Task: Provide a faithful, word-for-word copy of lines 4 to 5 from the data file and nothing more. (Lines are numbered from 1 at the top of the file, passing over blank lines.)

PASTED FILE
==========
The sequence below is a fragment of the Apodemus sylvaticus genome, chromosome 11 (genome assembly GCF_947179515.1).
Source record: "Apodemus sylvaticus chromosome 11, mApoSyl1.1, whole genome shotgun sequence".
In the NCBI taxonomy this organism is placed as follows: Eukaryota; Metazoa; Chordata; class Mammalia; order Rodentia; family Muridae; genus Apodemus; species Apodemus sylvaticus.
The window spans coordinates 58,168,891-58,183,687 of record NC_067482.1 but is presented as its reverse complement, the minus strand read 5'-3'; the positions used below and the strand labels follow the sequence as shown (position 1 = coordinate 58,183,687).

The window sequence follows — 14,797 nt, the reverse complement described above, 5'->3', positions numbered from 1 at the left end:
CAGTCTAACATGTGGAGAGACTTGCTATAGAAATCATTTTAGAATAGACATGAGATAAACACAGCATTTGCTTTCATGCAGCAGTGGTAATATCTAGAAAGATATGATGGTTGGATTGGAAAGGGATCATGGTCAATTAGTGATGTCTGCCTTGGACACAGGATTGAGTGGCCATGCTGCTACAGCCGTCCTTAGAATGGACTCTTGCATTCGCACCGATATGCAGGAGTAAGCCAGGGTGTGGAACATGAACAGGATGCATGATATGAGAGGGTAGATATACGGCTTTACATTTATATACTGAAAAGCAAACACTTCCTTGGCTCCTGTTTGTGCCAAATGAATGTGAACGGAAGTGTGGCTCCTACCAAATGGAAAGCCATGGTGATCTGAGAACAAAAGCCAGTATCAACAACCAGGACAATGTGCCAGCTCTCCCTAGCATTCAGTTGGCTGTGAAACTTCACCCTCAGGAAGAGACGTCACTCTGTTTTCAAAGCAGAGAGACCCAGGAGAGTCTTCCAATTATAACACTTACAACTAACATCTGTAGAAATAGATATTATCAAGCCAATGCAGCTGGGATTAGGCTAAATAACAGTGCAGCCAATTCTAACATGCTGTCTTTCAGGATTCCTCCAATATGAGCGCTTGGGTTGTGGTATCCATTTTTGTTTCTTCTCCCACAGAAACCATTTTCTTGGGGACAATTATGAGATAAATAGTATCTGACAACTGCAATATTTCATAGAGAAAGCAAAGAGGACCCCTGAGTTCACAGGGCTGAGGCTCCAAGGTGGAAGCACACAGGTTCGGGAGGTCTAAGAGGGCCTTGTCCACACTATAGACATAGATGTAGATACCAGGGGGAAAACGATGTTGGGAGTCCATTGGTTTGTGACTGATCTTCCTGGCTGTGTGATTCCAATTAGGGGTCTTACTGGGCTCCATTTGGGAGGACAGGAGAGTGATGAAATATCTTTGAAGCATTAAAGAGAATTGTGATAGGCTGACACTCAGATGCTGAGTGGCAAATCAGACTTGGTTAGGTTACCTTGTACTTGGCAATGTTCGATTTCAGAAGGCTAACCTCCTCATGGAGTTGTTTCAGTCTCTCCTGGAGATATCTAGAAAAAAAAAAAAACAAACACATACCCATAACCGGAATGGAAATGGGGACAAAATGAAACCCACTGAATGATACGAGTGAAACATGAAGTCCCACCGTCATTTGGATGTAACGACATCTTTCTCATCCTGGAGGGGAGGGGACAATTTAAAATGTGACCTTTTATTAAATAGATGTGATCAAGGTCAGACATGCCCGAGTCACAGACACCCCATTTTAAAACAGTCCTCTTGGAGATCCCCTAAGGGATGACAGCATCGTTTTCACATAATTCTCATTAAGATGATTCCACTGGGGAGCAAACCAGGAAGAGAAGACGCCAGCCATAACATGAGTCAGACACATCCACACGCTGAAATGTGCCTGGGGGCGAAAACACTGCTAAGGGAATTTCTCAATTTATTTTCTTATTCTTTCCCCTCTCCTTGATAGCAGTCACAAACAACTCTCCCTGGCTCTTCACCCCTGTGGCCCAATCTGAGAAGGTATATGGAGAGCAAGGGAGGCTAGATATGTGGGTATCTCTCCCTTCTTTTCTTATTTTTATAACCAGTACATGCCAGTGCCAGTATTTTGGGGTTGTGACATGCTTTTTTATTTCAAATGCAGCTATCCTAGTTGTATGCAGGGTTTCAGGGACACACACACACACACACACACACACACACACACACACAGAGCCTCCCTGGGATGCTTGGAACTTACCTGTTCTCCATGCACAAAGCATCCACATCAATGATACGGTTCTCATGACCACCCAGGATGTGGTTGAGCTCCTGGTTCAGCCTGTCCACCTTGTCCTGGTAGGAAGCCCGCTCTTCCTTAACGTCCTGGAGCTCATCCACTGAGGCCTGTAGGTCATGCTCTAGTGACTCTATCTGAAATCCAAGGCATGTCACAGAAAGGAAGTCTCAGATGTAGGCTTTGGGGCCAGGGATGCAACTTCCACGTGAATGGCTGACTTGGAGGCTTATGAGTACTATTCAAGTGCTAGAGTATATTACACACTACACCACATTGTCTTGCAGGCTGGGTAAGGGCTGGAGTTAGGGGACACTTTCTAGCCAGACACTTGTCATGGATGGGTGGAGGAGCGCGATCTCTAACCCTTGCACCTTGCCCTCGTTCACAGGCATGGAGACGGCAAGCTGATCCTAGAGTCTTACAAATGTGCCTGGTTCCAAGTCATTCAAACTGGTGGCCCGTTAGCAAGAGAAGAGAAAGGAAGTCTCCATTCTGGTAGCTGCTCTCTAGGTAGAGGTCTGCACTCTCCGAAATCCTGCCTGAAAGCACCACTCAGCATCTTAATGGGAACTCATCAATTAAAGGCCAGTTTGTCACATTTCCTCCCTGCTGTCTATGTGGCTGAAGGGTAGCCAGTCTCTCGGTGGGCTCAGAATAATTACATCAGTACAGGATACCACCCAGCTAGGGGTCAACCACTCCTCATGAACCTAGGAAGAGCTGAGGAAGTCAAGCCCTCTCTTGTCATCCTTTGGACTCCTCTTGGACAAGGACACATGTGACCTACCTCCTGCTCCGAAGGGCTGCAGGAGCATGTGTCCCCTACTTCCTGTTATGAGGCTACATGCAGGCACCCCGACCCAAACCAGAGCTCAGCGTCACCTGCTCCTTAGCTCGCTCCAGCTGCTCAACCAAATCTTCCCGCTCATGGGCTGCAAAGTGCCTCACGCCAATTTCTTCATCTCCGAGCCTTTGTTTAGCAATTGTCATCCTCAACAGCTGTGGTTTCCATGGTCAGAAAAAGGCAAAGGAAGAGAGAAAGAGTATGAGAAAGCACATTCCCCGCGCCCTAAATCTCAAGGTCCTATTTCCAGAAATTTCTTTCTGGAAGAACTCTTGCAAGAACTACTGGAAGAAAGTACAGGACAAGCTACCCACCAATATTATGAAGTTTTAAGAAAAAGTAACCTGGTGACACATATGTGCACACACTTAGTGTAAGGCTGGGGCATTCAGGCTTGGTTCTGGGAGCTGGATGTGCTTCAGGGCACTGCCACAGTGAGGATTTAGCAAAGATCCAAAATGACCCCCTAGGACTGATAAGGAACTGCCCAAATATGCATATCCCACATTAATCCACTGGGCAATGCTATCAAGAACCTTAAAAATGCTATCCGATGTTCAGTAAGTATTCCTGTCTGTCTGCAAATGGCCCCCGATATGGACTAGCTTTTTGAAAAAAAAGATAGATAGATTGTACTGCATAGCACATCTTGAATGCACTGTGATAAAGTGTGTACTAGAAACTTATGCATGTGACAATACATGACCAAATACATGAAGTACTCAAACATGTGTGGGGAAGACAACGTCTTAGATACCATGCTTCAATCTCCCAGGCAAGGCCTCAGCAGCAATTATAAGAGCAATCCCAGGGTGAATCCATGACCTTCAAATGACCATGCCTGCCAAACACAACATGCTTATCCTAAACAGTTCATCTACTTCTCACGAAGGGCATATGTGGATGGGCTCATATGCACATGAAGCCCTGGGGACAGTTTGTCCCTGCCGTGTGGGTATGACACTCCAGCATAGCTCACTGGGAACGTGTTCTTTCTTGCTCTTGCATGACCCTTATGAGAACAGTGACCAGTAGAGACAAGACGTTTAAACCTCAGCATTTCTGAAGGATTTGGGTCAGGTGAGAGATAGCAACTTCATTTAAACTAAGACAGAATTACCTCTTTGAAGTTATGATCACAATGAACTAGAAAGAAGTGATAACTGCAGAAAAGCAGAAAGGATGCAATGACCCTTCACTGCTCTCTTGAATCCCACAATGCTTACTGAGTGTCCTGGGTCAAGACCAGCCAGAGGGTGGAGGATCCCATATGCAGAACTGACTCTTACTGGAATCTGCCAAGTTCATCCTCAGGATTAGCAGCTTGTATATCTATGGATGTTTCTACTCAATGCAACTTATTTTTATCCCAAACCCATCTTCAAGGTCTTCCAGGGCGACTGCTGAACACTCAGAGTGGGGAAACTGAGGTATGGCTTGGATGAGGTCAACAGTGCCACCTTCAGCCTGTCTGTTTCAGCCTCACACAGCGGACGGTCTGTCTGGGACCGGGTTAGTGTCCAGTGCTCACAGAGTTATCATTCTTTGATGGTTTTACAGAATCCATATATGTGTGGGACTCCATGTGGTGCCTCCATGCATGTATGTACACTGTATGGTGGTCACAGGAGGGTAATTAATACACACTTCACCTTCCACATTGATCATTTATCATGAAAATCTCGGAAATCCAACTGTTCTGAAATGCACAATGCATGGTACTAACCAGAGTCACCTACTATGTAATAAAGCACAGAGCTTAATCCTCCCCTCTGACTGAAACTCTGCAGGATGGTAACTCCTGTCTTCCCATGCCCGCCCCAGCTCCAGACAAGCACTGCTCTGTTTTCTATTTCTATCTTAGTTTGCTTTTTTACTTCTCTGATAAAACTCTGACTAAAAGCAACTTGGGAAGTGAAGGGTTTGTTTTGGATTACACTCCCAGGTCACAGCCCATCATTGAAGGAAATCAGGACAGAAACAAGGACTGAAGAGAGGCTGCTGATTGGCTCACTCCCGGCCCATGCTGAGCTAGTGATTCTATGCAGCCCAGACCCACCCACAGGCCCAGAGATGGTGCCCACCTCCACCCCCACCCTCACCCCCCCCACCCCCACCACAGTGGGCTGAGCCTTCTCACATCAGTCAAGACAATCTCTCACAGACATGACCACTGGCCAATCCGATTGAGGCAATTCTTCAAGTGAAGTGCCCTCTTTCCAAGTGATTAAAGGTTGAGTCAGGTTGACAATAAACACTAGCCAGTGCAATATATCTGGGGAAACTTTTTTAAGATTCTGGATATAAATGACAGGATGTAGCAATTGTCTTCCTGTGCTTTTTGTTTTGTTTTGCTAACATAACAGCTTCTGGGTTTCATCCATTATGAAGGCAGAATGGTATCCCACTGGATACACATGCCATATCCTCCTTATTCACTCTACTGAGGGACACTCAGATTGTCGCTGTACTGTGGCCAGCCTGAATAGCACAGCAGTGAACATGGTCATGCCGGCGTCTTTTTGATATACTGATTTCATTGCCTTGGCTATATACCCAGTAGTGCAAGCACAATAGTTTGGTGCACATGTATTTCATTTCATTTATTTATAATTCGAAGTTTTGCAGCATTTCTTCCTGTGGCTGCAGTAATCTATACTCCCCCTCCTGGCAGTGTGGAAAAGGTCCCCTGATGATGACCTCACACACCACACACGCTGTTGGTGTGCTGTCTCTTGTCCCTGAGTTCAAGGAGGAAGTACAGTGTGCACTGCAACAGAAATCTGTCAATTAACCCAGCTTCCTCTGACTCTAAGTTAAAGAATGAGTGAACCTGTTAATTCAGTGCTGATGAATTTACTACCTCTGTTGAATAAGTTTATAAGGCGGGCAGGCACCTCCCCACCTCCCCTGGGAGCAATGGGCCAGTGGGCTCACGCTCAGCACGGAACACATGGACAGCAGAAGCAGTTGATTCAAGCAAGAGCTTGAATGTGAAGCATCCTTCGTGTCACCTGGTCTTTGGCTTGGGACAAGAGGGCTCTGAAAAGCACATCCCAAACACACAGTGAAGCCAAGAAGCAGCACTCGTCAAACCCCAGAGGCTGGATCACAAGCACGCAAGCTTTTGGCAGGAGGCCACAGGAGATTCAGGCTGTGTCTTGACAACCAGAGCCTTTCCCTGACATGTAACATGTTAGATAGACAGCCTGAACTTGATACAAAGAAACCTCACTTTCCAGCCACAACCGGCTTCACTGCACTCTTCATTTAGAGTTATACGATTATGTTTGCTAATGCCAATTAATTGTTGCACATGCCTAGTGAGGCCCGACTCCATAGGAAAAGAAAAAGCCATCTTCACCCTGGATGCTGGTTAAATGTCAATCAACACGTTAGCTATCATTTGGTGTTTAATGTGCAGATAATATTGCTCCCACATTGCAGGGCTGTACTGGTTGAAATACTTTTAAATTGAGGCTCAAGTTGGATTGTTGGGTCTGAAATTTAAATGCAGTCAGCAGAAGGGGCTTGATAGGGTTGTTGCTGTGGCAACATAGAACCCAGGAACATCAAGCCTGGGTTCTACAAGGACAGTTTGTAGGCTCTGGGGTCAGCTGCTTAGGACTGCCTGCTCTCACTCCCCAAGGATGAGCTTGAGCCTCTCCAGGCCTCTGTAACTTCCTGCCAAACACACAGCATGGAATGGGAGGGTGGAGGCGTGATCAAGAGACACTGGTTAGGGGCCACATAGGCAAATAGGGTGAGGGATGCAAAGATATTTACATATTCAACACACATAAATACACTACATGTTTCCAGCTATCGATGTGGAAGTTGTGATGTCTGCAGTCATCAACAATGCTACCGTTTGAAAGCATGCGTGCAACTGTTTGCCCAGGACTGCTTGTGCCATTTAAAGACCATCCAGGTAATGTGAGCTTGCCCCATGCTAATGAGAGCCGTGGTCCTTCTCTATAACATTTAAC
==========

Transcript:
The window spans coordinates 58,168,891-58,183,687 of record NC_067482.1 but is presented as its reverse complement, the minus strand read 5'-3'; the positions used below and the strand labels follow the sequence as shown (position 1 = coordinate 58,183,687).

The window sequence follows — 14,797 nt, the reverse complement described above, 5'->3', positions numbered from 1 at the left end: